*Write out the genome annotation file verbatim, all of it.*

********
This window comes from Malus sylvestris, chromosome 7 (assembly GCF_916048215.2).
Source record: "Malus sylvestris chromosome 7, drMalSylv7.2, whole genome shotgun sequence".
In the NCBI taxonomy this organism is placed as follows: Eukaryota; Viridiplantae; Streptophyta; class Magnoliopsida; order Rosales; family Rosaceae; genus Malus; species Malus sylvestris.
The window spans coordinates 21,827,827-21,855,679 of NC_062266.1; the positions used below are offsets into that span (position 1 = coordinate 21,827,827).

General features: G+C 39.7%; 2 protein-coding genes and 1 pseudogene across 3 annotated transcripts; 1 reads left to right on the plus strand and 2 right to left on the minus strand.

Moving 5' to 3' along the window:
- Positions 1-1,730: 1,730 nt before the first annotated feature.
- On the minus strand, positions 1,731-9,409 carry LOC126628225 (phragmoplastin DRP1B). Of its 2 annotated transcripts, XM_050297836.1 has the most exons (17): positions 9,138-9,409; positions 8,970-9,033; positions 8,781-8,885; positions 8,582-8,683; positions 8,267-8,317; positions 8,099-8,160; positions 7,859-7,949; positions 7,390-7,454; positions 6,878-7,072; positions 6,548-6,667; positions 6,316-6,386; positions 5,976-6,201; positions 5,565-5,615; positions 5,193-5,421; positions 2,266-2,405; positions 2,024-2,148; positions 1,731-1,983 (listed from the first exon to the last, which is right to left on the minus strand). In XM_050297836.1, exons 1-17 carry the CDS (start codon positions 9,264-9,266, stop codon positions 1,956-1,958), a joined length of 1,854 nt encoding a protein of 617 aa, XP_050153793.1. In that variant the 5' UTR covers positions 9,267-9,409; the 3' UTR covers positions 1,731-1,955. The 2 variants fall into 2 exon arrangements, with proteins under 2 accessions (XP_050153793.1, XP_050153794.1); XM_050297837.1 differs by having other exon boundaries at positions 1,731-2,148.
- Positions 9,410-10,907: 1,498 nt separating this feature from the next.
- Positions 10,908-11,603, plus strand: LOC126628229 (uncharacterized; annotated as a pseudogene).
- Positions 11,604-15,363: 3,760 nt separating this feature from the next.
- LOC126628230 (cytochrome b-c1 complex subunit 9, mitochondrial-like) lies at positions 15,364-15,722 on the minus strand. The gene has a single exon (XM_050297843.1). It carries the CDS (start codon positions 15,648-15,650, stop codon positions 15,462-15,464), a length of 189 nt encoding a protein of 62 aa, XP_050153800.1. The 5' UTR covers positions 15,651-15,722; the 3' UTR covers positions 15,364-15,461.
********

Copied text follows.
This window comes from Malus sylvestris, chromosome 7 (assembly GCF_916048215.2).
Source record: "Malus sylvestris chromosome 7, drMalSylv7.2, whole genome shotgun sequence".
In the NCBI taxonomy this organism is placed as follows: Eukaryota; Viridiplantae; Streptophyta; class Magnoliopsida; order Rosales; family Rosaceae; genus Malus; species Malus sylvestris.
The window spans coordinates 21,827,827-21,855,679 of NC_062266.1; the positions used below are offsets into that span (position 1 = coordinate 21,827,827).

General features: G+C 39.7%; 2 protein-coding genes and 1 pseudogene across 3 annotated transcripts; 1 reads left to right on the plus strand and 2 right to left on the minus strand.

Moving 5' to 3' along the window:
- Positions 1-1,730: 1,730 nt before the first annotated feature.
- On the minus strand, positions 1,731-9,409 carry LOC126628225 (phragmoplastin DRP1B). Of its 2 annotated transcripts, XM_050297836.1 has the most exons (17): positions 9,138-9,409; positions 8,970-9,033; positions 8,781-8,885; positions 8,582-8,683; positions 8,267-8,317; positions 8,099-8,160; positions 7,859-7,949; positions 7,390-7,454; positions 6,878-7,072; positions 6,548-6,667; positions 6,316-6,386; positions 5,976-6,201; positions 5,565-5,615; positions 5,193-5,421; positions 2,266-2,405; positions 2,024-2,148; positions 1,731-1,983 (listed from the first exon to the last, which is right to left on the minus strand). In XM_050297836.1, exons 1-17 carry the CDS (start codon positions 9,264-9,266, stop codon positions 1,956-1,958), a joined length of 1,854 nt encoding a protein of 617 aa, XP_050153793.1. In that variant the 5' UTR covers positions 9,267-9,409; the 3' UTR covers positions 1,731-1,955. The 2 variants fall into 2 exon arrangements, with proteins under 2 accessions (XP_050153793.1, XP_050153794.1); XM_050297837.1 differs by having other exon boundaries at positions 1,731-2,148.
- Positions 9,410-10,907: 1,498 nt separating this feature from the next.
- Positions 10,908-11,603, plus strand: LOC126628229 (uncharacterized; annotated as a pseudogene).
- Positions 11,604-15,363: 3,760 nt separating this feature from the next.
- LOC126628230 (cytochrome b-c1 complex subunit 9, mitochondrial-like) lies at positions 15,364-15,722 on the minus strand. The gene has a single exon (XM_050297843.1). It carries the CDS (start codon positions 15,648-15,650, stop codon positions 15,462-15,464), a length of 189 nt encoding a protein of 62 aa, XP_050153800.1. The 5' UTR covers positions 15,651-15,722; the 3' UTR covers positions 15,364-15,461.